Crimson Shore (Agent Pendergast, #15)

Written By: Douglas Preston & Li

Crimson Shore (Agent Pendergast, #15) by Douglas Preston & Lincoln Child



In accordance with the U.S. Copyright Act of 1976, the scanning, uploading, and electronic sharing of any part of this book without the permission of the publisher constitute unlawful piracy and theft of the author’s intellectual property. If you would like to use material from the book (other than for review purposes), prior written permission must be obtained by contacting the publisher at [email protected] Thank you for your support of the author’s rights.


Lincoln Child dedicates this book to

his daughter, Veronica


Douglas Preston dedicates this book to

Ed and Daria White





1



When the knock sounded, Constance Greene stopped playing the Flemish virginal and the library fell silent and tense. She glanced in the direction of Special Agent A. X. L. Pendergast, sitting by a dying fire, wearing thin white gloves, having gone quite still while leafing through an illuminated manuscript, a glass of Amontillado half-finished on the side table. Constance recalled the last time someone had knocked on the door of 891 Riverside Drive—the rarest of occurrences at the Pendergast mansion. The memory of that awful moment now hung in the room like a miasma.

Proctor, Pendergast’s chauffeur, bodyguard, and general factotum, appeared. “Shall I answer the door, Mr. Pendergast?”

“Please. But do not let the person in; get their name and business and report back.”

Three minutes later, Proctor returned. “It is a man named Percival Lake, and he wishes to hire you for a private investigation.”

Pendergast raised a palm, about to dismiss this out of hand. Then he paused. “Did he mention the nature of the crime?”

“He declined to go into any details.”

Pendergast seemed to fall into a reverie, his spidery fingers lightly tapping on the gilded spine of the manuscript. “Percival Lake… The name is familiar. Constance, would you be so good as to look that up on… What is that website? It was named after a large mathematical number.”

“Google?”

“Ah, yes. Google him for me, if you please.”

Constance raised her fingers from the age-yellowed ivory keys, moved away from the instrument, opened a small cupboard, and slid out a laptop on a retracting table. She typed for a moment.

“There’s a sculptor of that name who does monumental work in granite.”

“I thought it rang a bell.” Pendergast plucked off the gloves and laid them aside. “Show him in.”

As Proctor left, Constance turned to Pendergast with a frown. “Are our finances so sadly reduced that you must resort to moonlighting?”

“Of course not. But the man’s work—though rather old-fashioned—is stimulating. As I recall, his figures emerge from the stone much like Michelangelo’s Slave Awakening. The least I can do is give him an audience.”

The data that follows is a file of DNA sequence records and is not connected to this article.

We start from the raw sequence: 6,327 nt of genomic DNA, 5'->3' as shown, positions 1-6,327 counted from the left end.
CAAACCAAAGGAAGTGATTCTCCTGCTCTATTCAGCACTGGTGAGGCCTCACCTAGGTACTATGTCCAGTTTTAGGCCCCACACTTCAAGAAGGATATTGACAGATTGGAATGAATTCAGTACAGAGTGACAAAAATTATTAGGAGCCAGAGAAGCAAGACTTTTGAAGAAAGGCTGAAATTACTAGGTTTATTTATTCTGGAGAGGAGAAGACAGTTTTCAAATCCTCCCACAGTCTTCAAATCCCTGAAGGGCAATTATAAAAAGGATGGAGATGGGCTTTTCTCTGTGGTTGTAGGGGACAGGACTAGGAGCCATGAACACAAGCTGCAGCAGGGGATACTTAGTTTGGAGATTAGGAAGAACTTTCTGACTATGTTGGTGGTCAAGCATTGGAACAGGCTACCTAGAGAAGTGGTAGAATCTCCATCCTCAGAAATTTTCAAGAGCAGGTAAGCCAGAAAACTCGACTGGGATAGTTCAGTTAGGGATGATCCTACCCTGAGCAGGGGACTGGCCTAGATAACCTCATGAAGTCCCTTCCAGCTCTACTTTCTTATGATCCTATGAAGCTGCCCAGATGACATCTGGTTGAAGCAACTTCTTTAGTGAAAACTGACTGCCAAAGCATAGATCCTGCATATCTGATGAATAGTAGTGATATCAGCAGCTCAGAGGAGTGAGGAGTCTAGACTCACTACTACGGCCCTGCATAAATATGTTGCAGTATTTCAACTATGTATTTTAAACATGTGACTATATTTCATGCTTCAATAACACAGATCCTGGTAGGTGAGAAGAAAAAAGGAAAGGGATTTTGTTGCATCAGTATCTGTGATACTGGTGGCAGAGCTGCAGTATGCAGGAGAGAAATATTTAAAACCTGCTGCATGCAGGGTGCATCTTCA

Moments later Proctor returned. A striking man stood in the doorway behind him: perhaps sixty-five, with a great shock of white hair. The hair was the only thing that looked at all old about him; he was close to six and a half feet tall, with a craggy, handsome face bronzed by the sun, a trim, athletic bearing, wearing a blue blazer over a crisp white cotton shirt and tan slacks. He radiated good health and vigorous living. His hands were massive.

“Inspector Pendergast?” He came striding over with his arm extended and enveloped Pendergast’s pale hand in his own gigantic paw, giving it such a shake that it almost knocked over Pendergast’s sherry.

Inspector? Constance winced. It looked as if her guardian was going to get his stimulation.

“Pray sit down, Mr. Lake,” said Pendergast.

“Thank you!” Lake took a seat, threw one leg over the other, and leaned back.

“Can I offer you anything to drink? Sherry?”

“Don’t mind if I do.”

Proctor silently poured him a small glass, placing it by his elbow. The sculptor took a sip. “Excellent stuff, thanks. And thank you for agreeing to see me.”

Pendergast inclined his head. “Before you tell me your story, I’m afraid I can’t claim the title Inspector. That would be British. I am merely a special agent of the FBI.”

“I guess I read too many murder mysteries.” The man shifted in his chair. “Let me get right to the point. I live in a little seaside town in northern Massachusetts called Exmouth. It’s a quiet place, off the tourist trail, and not well known even among the summer crowd. About thirty years ago, my wife and I bought the old lighthouse and keeper’s quarters on Walden Point, and I’ve been there ever since. It’s proven an excellent spot for my work. I’ve always been someone who appreciates fine wine—red, don’t bother with white—and the basement of the old house was a perfect place for my rather large collection, being dug into the ground with stone walls and floor, fifty-six degrees summer and winter. Anyway, a few weeks ago, I went away for a long weekend to Boston. When I returned, I found a rear window broken. Nothing had been taken in the house, but when we went to the basement, it was cleaned out. My wine cellar was gone!”

“How terrible for you.”

Constance thought she could just detect the faintest note of contemptuous amusement in Pendergast’s voice.

“Tell me, Mr. Lake, are you still married?”